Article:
United States applied economics professor at the Johns Hopkins University in Baltimore, Maryland, Steve Hanke, says Zimbabwe’s annualised inflation rate is actually 431% and not 659.4% as officially recorded, showing the country is not on hyperinflation as claimed.
Hanke, a senior fellow and director of the Troubled Currencies Project at the Cato Institute in Washington, D.C., said the wrong inflation figures show the government and Zimbabwe Nationals Statistics Agency figures and economic data cannot be trusted.
He also said by claiming Zimbabwe was going through hyperinflation at the moment, media was promoting flawed reporting and misinformation. There is currently no hyperinflation in Zimbabwe, he said, indicating the country has moved out of that, although prices remain very high.
Official figures show that year-on-year inflation for the month of September eased to 761% from 837.5% in August.
“The word ‘hyperinflation’ is sprinkled throughout the press each day. We read that Iran is hyperinflating. The same is said of Zimbabwe and Venezuela, as well as a potpourri of other countries experiencing inflation flare ups,” Hanke wrote on his Twitter account. “While Iran experienced a bout of inflation in the fall of 2012, it never reached the point of hyperinflation. And while Zimbabwe went through hyperinflation episodes in 2007–08 and 2017, it is not hyperinflating now. At present, Venezuela and Lebanon are the only countries on Hanke’s Inflation Dashboard (see below) that are going through hyperinflation. It’s clear that journalists and those they interview tend to play fast and loose with the word ‘hyperinflation’. How could this be?”
Hanke said many people out there pretend to know about inflation without tools to measure it.
“Indeed, the media publishes interviews and statements from so-called experts, often economists and professors whose only knowledge of hyperinflation comes from what they read in the popular press and other news outlets. The result, as Casey Mulligan pinpoints (in a different context) in his recently released book, You’re Hired!: Untold Successes and Failures of a Populist President, is that ‘we end up with an echo chamber, or what I call a perpetual circle of fake news: the news outlets recite the experts, who repeat the news outlets, who recite the experts’.”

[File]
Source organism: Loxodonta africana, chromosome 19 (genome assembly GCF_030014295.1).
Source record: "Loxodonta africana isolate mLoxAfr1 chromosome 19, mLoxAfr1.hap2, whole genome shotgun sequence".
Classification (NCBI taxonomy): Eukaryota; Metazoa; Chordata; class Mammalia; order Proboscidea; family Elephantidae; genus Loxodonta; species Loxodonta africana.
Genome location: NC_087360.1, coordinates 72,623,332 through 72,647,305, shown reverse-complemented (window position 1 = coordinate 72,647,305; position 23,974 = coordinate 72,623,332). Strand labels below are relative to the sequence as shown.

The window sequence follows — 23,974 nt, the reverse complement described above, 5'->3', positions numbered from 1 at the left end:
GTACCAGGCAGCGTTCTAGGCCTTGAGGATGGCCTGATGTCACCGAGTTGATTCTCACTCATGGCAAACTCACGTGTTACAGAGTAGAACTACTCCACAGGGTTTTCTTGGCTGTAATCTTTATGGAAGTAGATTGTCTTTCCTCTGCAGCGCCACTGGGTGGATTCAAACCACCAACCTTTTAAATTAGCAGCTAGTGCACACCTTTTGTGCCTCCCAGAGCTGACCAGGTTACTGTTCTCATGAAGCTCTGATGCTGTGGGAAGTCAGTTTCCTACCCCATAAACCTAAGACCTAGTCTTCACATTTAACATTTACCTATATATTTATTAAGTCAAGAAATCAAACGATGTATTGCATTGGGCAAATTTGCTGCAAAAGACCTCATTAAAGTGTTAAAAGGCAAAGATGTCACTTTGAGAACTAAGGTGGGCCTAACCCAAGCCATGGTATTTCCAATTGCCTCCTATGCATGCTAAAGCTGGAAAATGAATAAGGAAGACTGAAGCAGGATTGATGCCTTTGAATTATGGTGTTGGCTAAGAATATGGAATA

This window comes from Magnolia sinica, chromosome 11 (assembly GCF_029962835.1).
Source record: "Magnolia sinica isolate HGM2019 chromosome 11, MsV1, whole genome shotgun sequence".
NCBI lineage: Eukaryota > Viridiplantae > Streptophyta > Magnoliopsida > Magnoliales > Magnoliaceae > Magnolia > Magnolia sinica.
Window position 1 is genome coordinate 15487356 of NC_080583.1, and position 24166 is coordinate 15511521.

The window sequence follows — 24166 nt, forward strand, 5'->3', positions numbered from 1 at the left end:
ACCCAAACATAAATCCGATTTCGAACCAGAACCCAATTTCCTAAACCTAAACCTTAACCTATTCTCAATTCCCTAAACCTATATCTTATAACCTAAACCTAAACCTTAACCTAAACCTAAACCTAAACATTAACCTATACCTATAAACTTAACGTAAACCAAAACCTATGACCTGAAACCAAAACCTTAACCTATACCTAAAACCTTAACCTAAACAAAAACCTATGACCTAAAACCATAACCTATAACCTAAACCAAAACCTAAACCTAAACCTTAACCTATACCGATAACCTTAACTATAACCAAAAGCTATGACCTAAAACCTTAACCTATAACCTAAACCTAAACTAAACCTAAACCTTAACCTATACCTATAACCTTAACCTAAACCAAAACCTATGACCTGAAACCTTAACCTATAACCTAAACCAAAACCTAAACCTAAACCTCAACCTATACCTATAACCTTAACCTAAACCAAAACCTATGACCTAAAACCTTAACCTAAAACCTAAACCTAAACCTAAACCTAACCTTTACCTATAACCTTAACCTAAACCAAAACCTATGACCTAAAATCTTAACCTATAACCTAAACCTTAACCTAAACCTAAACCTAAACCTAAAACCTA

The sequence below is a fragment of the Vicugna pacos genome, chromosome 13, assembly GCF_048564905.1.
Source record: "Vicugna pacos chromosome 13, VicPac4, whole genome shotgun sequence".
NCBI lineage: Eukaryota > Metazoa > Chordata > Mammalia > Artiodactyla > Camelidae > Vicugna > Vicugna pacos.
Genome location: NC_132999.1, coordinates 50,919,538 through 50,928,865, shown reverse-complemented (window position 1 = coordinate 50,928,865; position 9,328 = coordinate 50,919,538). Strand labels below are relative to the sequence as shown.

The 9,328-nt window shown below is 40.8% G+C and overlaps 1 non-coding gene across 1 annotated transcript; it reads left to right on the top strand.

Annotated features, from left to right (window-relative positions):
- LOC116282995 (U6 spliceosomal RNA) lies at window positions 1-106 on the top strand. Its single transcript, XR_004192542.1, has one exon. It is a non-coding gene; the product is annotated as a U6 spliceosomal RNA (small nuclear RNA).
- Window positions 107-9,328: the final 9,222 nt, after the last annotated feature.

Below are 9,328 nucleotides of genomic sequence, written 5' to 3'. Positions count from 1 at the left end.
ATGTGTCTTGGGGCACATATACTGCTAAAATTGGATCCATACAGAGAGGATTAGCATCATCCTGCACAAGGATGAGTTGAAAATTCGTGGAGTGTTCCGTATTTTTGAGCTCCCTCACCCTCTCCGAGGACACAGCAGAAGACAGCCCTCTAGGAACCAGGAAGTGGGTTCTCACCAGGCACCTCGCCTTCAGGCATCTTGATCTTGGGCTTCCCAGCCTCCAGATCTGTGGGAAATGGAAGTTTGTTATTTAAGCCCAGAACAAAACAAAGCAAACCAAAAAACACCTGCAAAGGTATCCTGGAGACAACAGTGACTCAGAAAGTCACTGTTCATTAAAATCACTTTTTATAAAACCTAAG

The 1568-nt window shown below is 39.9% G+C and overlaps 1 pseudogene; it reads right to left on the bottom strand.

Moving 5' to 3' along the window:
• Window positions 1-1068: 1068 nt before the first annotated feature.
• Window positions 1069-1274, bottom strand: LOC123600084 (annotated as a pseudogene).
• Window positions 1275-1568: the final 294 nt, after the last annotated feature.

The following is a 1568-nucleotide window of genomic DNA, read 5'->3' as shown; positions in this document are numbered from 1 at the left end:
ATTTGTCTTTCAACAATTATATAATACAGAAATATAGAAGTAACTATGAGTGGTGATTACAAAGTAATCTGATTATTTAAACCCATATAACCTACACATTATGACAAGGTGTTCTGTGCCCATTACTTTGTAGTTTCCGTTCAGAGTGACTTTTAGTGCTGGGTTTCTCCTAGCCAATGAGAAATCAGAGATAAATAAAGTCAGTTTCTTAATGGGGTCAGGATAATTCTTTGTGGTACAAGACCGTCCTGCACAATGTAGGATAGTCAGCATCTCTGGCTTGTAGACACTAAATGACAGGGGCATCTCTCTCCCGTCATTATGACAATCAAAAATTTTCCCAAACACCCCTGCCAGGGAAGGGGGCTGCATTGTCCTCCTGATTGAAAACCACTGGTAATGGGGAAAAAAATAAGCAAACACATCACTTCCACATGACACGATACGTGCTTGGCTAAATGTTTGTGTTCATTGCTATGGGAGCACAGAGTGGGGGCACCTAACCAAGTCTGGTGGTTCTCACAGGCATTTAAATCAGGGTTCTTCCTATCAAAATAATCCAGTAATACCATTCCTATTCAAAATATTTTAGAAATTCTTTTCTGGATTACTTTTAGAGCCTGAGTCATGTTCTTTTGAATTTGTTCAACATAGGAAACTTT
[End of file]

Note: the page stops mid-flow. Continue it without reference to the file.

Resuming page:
“As someone who has dealt with all the primary sources and replicated the calculations for every hyperinflation that has ever existed, I am well-placed to observe the perpetual cycle of fake news on hyperinflation as it rotates through the media. Indeed, barely a day goes by that I am not hit in the face with some false statement concerning hyperinflation.”
Hanke said hyperinflation only occurs when the monthly inflation rate exceeds 50%. Zimbabwe’s monthly inflation is 8.44%.
“Yes. Nothing cleans up ambiguity and disorder better than clear definitions. So, just what is the definition of the oft-misused word ‘hyperinflation?’ The convention adopted in the academic literature is to classify an inflation as hyperinflation if the monthly inflation rate exceeds 50 percent. This definition was adopted in 1956, after Phillip Cagan published his seminal analysis of hyperinflation, which appeared in a book edited by Milton Friedman, Studies in the Quantity Theory of Money.”
He added: “Since I use high-frequency data and Purchasing Power Parity theory to measure inflation each day in countries with significant price increases, I have been able to refine Cagan’s 50 percent per month hyperinflation threshold. With improved measurement techniques, I now define a hyperinflation as an inflation with a rate exceeding 50 percent per month for at least 30 consecutive days.
“After years of research with the help of many assistants, I have documented, with primary data, 62 episodes of hyperinflation that are listed on the Hanke-Krus World Hyperinflation Table, with Lebanon being the most recent entry on the Hyperinflation Table.
“While the most memorable hyperinflation is Germany’s, it only ranks as the fifth highest. It’s peak daily rate was 20.9 percent and its peak monthly rate was ‘only’ 29,500 percent. This is way, way below the monthly rate of even just the third worst hyperinflation: Yugoslavia’s.
Now, let’s turn to the world’s highest, current hyperinflation: Venezuela’s. Venezuela has hyperinflated twice since 2016. Its first episode of hyperinflation, which ran from November 2016 to February 2019, ranks as the world’s 14th-most- severe episode, with a peak monthly inflation rate of 315 percent per month. While the magnitude of Venezuela’s first hyperinflation was relatively modest, it lasted for 27 grim months, which is the fifth-longest episode on record, with the longest being Nicaragua’s 58-month episode. Venezuela’s current episode, which started in April 2020, is still ongoing. Today, the annual rate of inflation is 2,074 percent per year.”
Last week Finance minister Mthuli Ncube told a press briefing that Zimbabwe’s economy would this year bounce back buoyed by mining and agriculture. He also cited the current price stability as a key indicator for this growth.
“Price stability is now visible in line with convergence of parallel and auction rates. (Government also) introduced a second auction system for small-scale operators,” Ncube said.
However, former finance minister Tendai Biti said prices had only stabilised due to the government’s control of the foreign exchange auction system.
“The auction system is a scam. A huge fraud. A market where only one player controls supply and sets the price is anything, but an auction. This is a managed fixed exchange by any other name,” Biti said.
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